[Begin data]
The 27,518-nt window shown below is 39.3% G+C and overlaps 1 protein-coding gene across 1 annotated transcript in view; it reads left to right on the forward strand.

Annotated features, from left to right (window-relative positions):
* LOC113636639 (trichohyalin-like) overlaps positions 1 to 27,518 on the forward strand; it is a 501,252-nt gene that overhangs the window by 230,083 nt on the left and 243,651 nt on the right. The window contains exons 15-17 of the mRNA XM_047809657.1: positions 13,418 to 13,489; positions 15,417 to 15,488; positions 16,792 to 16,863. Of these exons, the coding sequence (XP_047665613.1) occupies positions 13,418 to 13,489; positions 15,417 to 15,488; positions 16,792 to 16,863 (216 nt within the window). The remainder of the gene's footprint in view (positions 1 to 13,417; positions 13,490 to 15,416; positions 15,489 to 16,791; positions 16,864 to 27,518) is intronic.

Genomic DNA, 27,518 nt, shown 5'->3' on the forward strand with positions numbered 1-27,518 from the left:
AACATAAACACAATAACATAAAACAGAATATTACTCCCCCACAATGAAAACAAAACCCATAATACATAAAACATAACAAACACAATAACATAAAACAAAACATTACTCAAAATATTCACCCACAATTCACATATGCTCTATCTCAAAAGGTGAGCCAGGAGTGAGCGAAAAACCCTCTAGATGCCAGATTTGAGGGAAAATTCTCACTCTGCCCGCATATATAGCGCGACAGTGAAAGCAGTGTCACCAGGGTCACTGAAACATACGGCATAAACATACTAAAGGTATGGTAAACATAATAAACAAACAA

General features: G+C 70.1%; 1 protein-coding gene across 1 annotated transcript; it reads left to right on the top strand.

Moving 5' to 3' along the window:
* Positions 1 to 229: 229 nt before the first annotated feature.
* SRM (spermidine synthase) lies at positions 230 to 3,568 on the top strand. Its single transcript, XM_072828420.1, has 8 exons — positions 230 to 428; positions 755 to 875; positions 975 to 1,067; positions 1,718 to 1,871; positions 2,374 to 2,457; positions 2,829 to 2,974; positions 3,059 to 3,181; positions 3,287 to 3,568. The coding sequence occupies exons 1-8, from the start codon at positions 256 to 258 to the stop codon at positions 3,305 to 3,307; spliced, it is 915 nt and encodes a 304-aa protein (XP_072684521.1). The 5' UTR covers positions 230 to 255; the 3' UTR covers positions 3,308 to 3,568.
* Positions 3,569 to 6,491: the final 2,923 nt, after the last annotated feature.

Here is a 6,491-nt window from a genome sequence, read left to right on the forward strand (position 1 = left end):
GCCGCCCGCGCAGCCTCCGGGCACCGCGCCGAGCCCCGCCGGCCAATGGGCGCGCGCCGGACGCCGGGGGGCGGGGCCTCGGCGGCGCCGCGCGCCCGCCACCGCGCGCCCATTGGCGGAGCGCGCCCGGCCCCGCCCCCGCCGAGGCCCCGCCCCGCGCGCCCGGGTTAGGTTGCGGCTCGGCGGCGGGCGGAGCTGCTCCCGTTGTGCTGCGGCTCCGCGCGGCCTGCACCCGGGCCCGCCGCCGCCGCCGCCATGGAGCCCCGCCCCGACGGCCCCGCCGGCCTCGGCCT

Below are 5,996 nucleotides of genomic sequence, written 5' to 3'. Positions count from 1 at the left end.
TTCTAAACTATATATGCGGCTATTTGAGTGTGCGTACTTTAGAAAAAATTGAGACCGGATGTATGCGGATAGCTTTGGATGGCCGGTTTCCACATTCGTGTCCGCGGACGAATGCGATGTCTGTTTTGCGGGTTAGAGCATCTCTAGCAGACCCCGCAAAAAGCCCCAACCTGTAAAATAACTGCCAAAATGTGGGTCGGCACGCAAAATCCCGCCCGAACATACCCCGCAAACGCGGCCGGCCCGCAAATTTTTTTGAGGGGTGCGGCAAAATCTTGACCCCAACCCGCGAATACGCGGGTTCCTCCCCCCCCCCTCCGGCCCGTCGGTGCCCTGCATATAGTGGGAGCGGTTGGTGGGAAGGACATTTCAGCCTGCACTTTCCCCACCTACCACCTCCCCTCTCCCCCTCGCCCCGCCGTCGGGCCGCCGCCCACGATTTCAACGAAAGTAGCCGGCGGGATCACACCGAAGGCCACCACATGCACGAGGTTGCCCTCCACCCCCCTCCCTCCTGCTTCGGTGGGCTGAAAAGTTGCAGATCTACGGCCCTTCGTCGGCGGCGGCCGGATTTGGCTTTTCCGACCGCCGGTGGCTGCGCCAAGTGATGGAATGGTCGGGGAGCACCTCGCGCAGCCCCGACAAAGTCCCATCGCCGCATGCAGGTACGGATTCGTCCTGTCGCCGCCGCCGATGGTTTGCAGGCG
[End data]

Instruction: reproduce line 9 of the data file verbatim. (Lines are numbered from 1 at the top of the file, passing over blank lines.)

* SRM (spermidine synthase) lies at positions 230 to 3,568 on the top strand. Its single transcript, XM_072828420.1, has 8 exons — positions 230 to 428; positions 755 to 875; positions 975 to 1,067; positions 1,718 to 1,871; positions 2,374 to 2,457; positions 2,829 to 2,974; positions 3,059 to 3,181; positions 3,287 to 3,568. The coding sequence occupies exons 1-8, from the start codon at positions 256 to 258 to the stop codon at positions 3,305 to 3,307; spliced, it is 915 nt and encodes a 304-aa protein (XP_072684521.1). The 5' UTR covers positions 230 to 255; the 3' UTR covers positions 3,308 to 3,568.